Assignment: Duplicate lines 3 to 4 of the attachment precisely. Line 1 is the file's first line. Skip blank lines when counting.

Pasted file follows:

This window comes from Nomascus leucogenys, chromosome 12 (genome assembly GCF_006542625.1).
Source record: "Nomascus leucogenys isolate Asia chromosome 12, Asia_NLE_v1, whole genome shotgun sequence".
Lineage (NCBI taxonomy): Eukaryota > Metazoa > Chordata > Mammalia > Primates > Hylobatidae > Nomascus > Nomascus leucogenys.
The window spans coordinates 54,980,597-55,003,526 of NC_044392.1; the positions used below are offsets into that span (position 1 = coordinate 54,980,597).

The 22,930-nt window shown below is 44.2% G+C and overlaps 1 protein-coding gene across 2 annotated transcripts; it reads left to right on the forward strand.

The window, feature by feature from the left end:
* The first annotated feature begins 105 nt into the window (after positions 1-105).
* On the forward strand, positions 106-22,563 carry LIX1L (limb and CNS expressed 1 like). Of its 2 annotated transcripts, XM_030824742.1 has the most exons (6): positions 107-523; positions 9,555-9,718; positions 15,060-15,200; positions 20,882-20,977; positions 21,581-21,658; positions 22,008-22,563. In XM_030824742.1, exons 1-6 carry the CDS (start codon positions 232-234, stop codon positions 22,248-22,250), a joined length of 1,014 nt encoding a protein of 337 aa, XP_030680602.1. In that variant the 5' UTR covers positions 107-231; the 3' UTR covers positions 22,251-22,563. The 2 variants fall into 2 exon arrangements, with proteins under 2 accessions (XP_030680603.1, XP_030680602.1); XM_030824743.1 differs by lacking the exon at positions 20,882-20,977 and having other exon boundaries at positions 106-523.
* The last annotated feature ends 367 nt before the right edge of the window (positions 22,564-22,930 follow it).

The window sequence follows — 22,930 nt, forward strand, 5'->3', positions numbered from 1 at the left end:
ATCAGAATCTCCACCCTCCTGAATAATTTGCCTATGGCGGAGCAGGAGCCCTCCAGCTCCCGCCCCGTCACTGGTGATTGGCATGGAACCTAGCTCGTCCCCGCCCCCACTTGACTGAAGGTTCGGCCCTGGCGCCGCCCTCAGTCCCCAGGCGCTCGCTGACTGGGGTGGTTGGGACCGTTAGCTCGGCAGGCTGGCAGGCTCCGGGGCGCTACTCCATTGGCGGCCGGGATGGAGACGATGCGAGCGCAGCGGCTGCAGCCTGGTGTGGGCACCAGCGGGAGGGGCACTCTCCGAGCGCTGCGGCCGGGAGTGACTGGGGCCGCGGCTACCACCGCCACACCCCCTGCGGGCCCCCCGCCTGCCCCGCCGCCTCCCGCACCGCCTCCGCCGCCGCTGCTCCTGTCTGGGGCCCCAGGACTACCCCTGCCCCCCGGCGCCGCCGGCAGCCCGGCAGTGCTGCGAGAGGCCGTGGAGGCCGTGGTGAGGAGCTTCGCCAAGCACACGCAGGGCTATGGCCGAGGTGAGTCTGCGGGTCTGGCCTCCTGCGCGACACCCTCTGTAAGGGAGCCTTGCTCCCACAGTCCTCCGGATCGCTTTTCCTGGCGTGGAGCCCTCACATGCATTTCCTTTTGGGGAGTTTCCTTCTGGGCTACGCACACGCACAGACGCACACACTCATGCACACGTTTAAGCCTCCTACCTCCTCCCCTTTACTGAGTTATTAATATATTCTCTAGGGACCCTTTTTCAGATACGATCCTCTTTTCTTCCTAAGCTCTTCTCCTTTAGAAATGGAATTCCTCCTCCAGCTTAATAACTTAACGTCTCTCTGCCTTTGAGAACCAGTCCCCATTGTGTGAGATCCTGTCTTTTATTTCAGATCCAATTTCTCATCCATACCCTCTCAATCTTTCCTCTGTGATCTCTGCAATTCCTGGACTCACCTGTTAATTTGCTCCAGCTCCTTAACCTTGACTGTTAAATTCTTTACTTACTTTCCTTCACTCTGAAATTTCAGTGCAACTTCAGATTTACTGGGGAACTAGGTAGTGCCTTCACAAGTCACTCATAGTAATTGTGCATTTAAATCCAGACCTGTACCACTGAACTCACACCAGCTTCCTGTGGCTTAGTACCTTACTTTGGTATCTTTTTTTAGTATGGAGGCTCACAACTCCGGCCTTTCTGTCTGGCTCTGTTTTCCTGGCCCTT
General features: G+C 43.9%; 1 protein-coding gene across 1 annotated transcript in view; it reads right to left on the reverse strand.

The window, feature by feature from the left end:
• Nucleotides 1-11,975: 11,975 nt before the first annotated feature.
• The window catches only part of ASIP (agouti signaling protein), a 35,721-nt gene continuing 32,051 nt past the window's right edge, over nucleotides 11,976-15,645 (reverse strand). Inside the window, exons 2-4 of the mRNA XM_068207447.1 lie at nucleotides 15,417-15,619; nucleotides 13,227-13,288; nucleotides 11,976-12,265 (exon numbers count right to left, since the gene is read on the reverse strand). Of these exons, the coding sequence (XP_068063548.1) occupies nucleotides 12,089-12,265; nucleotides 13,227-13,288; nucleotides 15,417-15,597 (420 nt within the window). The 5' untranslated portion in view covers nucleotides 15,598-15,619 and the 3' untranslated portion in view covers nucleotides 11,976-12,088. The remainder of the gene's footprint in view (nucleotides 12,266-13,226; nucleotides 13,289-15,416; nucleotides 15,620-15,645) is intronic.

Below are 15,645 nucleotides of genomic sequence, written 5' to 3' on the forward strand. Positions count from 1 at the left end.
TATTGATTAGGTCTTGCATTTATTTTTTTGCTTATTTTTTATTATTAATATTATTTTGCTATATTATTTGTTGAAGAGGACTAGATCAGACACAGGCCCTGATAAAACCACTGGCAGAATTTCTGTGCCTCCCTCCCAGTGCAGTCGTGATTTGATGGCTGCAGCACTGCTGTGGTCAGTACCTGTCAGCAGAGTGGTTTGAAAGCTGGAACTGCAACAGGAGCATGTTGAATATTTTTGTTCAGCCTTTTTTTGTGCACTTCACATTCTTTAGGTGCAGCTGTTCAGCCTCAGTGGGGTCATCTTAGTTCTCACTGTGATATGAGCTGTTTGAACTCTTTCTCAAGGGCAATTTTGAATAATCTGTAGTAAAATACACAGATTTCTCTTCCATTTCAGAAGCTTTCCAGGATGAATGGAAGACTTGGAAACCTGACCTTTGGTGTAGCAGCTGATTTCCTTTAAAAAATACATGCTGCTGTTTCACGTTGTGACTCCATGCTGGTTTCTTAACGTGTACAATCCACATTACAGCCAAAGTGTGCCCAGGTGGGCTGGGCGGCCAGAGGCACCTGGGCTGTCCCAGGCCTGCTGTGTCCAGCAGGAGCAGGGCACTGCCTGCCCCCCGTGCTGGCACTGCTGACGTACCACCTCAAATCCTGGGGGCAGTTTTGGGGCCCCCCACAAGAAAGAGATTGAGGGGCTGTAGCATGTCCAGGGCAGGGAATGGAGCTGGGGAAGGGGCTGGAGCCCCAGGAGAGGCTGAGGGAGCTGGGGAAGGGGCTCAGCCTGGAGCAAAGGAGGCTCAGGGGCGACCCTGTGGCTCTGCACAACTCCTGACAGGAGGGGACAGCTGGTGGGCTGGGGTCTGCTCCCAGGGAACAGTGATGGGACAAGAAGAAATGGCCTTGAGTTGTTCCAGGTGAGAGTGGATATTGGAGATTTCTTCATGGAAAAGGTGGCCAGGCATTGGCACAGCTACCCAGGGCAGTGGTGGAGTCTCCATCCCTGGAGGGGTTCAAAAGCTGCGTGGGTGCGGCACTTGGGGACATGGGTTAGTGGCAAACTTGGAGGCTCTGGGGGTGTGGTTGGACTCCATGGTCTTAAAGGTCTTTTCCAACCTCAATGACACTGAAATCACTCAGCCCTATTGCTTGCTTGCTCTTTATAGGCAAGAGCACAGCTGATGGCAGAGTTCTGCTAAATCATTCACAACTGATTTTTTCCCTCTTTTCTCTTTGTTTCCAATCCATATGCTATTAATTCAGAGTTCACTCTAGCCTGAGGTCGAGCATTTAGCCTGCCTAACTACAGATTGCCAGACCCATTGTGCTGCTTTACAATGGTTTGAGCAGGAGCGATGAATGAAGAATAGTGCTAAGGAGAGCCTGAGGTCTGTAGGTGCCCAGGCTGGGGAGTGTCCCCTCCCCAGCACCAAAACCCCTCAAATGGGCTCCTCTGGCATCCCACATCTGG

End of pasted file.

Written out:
Lineage (NCBI taxonomy): Eukaryota > Metazoa > Chordata > Mammalia > Primates > Hylobatidae > Nomascus > Nomascus leucogenys.
The window spans coordinates 54,980,597-55,003,526 of NC_044392.1; the positions used below are offsets into that span (position 1 = coordinate 54,980,597).